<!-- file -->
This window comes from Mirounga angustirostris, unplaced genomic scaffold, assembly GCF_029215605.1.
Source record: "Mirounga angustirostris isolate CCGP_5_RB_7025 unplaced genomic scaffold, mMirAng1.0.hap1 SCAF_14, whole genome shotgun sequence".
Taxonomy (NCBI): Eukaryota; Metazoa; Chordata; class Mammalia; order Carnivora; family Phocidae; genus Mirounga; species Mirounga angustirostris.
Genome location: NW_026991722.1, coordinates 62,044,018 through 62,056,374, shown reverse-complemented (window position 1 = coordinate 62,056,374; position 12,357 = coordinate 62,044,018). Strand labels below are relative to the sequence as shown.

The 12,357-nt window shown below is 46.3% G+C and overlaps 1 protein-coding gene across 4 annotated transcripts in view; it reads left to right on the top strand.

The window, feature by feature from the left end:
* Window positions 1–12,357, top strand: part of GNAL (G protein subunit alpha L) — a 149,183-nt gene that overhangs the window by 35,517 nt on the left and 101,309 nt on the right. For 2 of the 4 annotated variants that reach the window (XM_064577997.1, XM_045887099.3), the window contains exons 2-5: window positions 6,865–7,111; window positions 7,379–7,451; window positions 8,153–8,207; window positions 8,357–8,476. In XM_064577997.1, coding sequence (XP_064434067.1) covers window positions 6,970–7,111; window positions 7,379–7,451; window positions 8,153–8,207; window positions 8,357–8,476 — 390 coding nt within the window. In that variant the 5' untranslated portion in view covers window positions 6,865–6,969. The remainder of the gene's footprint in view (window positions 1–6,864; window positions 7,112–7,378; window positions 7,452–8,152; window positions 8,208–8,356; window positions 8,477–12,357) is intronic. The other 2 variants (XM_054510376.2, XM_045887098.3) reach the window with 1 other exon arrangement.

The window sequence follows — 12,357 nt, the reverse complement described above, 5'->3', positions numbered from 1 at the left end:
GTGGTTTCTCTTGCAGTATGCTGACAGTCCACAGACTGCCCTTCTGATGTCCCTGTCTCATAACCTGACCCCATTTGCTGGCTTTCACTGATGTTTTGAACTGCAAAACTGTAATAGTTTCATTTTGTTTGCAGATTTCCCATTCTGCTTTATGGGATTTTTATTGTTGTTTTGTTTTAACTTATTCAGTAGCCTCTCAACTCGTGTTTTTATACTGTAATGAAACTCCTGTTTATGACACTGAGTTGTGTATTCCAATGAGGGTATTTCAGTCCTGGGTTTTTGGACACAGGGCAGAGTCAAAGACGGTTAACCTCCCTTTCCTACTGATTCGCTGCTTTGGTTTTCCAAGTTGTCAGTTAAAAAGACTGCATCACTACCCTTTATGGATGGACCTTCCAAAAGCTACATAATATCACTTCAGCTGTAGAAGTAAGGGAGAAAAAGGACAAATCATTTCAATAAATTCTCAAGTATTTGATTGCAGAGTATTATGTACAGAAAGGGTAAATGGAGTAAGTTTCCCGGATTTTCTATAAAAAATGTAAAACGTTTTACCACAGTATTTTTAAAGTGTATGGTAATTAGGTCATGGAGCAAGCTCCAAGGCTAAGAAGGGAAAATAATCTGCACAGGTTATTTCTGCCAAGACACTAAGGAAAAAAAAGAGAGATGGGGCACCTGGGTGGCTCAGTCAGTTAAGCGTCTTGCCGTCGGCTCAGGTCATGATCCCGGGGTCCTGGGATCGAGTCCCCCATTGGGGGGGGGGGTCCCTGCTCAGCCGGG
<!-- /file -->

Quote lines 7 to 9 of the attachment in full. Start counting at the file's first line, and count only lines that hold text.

* Window positions 1–12,357, top strand: part of GNAL (G protein subunit alpha L) — a 149,183-nt gene that overhangs the window by 35,517 nt on the left and 101,309 nt on the right. For 2 of the 4 annotated variants that reach the window (XM_064577997.1, XM_045887099.3), the window contains exons 2-5: window positions 6,865–7,111; window positions 7,379–7,451; window positions 8,153–8,207; window positions 8,357–8,476. In XM_064577997.1, coding sequence (XP_064434067.1) covers window positions 6,970–7,111; window positions 7,379–7,451; window positions 8,153–8,207; window positions 8,357–8,476 — 390 coding nt within the window. In that variant the 5' untranslated portion in view covers window positions 6,865–6,969. The remainder of the gene's footprint in view (window positions 1–6,864; window positions 7,112–7,378; window positions 7,452–8,152; window positions 8,208–8,356; window positions 8,477–12,357) is intronic. The other 2 variants (XM_054510376.2, XM_045887098.3) reach the window with 1 other exon arrangement.

The window sequence follows — 12,357 nt, the reverse complement described above, 5'->3', positions numbered from 1 at the left end:
GTGGTTTCTCTTGCAGTATGCTGACAGTCCACAGACTGCCCTTCTGATGTCCCTGTCTCATAACCTGACCCCATTTGCTGGCTTTCACTGATGTTTTGAACTGCAAAACTGTAATAGTTTCATTTTGTTTGCAGATTTCCCATTCTGCTTTATGGGATTTTTATTGTTGTTTTGTTTTAACTTATTCAGTAGCCTCTCAACTCGTGTTTTTATACTGTAATGAAACTCCTGTTTATGACACTGAGTTGTGTATTCCAATGAGGGTATTTCAGTCCTGGGTTTTTGGACACAGGGCAGAGTCAAAGACGGTTAACCTCCCTTTCCTACTGATTCGCTGCTTTGGTTTTCCAAGTTGTCAGTTAAAAAGACTGCATCACTACCCTTTATGGATGGACCTTCCAAAAGCTACATAATATCACTTCAGCTGTAGAAGTAAGGGAGAAAAAGGACAAATCATTTCAATAAATTCTCAAGTATTTGATTGCAGAGTATTATGTACAGAAAGGGTAAATGGAGTAAGTTTCCCGGATTTTCTATAAAAAATGTAAAACGTTTTACCACAGTATTTTTAAAGTGTATGGTAATTAGGTCATGGAGCAAGCTCCAAGGCTAAGAAGGGAAAATAATCTGCACAGGTTATTTCTGCCAAGACACTAAGGAAAAAAAAGAGAGATGGGGCACCTGGGTGGCTCAGTCAGTTAAGCGTCTTGCCGTCGGCTCAGGTCATGATCCCGGGGTCCTGGGATCGAGTCCCCCATTGGGGGGGGGGGTCCCTGCTCAGCCGGG